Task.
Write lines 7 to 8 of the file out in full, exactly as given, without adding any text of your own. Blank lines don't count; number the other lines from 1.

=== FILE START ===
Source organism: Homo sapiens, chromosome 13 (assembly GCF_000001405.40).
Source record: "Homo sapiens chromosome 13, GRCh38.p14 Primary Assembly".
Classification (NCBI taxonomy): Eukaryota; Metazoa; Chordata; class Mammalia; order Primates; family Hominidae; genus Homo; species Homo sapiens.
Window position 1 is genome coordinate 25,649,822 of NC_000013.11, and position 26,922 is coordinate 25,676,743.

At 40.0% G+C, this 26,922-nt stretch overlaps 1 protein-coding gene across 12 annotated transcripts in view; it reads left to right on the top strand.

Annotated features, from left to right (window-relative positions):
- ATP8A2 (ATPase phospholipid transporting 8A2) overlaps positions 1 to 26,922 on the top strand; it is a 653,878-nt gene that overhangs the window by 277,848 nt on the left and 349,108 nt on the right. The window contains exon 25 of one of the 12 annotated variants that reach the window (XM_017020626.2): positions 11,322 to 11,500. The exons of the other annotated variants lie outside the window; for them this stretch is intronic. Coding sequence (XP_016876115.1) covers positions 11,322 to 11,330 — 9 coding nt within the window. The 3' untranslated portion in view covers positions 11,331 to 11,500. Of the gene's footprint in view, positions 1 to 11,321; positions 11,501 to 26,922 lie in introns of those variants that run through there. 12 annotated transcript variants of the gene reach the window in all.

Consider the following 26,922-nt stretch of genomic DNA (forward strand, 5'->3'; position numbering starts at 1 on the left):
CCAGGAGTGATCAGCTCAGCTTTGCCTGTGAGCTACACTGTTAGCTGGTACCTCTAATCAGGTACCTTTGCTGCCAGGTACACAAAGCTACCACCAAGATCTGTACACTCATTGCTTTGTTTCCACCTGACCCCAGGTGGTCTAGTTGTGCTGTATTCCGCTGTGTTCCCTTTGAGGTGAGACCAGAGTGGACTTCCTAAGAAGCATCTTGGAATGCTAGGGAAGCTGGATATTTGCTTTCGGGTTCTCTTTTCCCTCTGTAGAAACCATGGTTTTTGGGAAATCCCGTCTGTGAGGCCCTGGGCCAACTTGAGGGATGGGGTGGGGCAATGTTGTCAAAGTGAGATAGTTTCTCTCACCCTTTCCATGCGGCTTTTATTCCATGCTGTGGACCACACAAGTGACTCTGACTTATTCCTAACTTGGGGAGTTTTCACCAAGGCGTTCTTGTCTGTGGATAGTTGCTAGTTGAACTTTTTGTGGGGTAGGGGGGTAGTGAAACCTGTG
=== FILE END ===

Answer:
- ATP8A2 (ATPase phospholipid transporting 8A2) overlaps positions 1 to 26,922 on the top strand; it is a 653,878-nt gene that overhangs the window by 277,848 nt on the left and 349,108 nt on the right. The window contains exon 25 of one of the 12 annotated variants that reach the window (XM_017020626.2): positions 11,322 to 11,500. The exons of the other annotated variants lie outside the window; for them this stretch is intronic. Coding sequence (XP_016876115.1) covers positions 11,322 to 11,330 — 9 coding nt within the window. The 3' untranslated portion in view covers positions 11,331 to 11,500. Of the gene's footprint in view, positions 1 to 11,321; positions 11,501 to 26,922 lie in introns of those variants that run through there. 12 annotated transcript variants of the gene reach the window in all.

Consider the following 26,922-nt stretch of genomic DNA (forward strand, 5'->3'; position numbering starts at 1 on the left):